The Right Way to Clean Veggies

Some produce demands a thorough soak before cooking, while others get water-logged and soggy at the first drop. Here's how to wash parsley, parsnips and everything in between.

Photo By: Evi Abeler

Photo By: Evi Abeler

Photo By: Evi Abeler

Photo By: Evi Abeler


Photo By: Evi Abeler

Photo By: Evi Abeler

Photo By: Evi Abeler

It's a Wash

If you've ever made a crisp salad only to end up with a mouthful of grit, you know vegetable prep can make or break a meal. These seven tips will help you quickly and thoroughly clean your veggies to start the cooking process off right.

Give Herbs a Bath

Herbs are delicate; hitting your fresh basil with a high-pressure stream from the faucet can bruise the leaves. Instead, fill a bowl with cold water. Submerge the herbs and swish them around. Repeat two or three times, changing the water between each dunking. When there's no more dirt at the bottom of the bowl you're done. To dry, wrap the sprigs in a towel and shake to release the water.

Gently Wipe Mushrooms

The gills on mushrooms make them as absorbent as sponges, so good luck drying them out once you've submerged them in water. To remove the caked-on dirt from these forest floor dwellers, gently wipe them clean with a damp cloth.

Rinse Leeks

These are the ultimate hiders of dirt. Flecks of soil find their way into every tiny crevice and between each leaf, making it impossible to simply rinse a whole leek under the faucet and have it come out clean. The right way to rinse? Remove the root end of the leek and slice the leek down the middle lengthwise. Holding the layers together, wash each half under cold running water, taking care to pull back and rinse between every layer. For chopped leeks, swish them around in a bowl of cold water. Lift out, drain and repeat as needed until no dirt remains.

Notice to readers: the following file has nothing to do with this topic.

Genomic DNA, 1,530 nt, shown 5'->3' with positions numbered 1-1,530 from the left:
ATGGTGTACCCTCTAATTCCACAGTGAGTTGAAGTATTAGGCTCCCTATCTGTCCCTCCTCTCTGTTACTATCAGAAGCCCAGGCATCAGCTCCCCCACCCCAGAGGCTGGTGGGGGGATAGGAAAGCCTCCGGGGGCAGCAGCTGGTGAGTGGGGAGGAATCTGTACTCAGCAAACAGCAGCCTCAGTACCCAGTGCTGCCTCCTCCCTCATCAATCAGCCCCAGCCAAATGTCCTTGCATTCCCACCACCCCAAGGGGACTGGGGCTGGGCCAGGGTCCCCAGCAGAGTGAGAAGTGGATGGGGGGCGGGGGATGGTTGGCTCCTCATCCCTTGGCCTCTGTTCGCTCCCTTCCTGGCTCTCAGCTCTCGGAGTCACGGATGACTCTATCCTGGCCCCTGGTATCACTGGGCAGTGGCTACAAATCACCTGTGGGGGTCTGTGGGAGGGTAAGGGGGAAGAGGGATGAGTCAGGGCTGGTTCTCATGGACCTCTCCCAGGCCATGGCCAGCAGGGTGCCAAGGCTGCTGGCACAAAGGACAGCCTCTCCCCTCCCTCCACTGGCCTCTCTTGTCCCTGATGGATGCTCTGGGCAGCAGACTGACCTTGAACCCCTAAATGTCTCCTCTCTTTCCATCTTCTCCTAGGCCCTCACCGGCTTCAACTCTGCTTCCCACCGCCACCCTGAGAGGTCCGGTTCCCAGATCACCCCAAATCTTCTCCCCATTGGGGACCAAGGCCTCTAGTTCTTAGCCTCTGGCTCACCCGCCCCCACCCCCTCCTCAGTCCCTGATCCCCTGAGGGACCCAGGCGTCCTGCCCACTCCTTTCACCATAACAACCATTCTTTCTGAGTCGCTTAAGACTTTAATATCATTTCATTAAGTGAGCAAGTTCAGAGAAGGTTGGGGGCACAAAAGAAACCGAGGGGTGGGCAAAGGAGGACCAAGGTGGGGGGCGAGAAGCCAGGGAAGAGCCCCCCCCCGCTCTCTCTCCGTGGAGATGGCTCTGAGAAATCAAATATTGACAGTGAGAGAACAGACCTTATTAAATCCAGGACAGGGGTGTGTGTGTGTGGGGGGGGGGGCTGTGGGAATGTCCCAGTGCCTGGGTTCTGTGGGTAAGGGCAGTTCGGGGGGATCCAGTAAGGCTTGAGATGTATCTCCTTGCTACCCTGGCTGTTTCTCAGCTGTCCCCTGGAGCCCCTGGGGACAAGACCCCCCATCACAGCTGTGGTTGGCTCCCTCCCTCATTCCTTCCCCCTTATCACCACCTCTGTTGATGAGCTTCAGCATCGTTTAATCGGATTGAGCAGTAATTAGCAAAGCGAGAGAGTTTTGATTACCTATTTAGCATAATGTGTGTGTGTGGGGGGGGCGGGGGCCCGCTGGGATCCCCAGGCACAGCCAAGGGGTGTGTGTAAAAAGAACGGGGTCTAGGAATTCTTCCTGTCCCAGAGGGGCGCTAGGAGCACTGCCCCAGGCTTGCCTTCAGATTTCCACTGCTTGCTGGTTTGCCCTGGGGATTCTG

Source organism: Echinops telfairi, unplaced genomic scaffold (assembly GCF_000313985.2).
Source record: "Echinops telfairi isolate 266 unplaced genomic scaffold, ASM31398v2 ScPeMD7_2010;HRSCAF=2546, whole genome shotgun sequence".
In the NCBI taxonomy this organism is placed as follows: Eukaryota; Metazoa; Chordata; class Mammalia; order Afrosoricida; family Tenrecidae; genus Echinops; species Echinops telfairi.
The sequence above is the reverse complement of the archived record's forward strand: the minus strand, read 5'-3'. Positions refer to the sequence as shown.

Scrub Potatoes

Anything that grows underground is bound to emerge dusty. Potatoes are especially likely to arrive in the store with caked-on dirt — and it won't disappear without a fight. Invest in a stiff-bristled scrub brush and put it to work, scrubbing in a circular motion under cool water while paying special attention to the areas around the eyes (where dirt accumulates most). The effort is worth it; most of the nutrition in potatoes comes from their skins.

Dunk and Soak Greens

Dark leafy vegetables, like kale, collards and Swiss chard, are often grown in sandy soil, which means lots of hidden grit. To clean greens, plunge them into a sinkful of cold water, giving them a shake to loosen any stuck-on sand. Repeat, changing the water between cycles until it remains clean. Dry in a salad spinner or shake the leaves dry in layers of absorbent towels.

Rinse Broccoli and Cauliflower

The free-form, tightly-packed shapes of broccoli, romanesco and the like make them difficult to clean. Start by breaking down the vegetables into smaller florets and rinse them in a bowl of cold water. Repeat as needed until no dirt settles at the bottom of the bowl.

Carrots, Parsnips and Radishes

Even if you like your root vegetables peeled, you should remove the dirt from their skins first by using a stiff-bristled brush and plenty of water. Don't forget the extra-dirty part by the stem.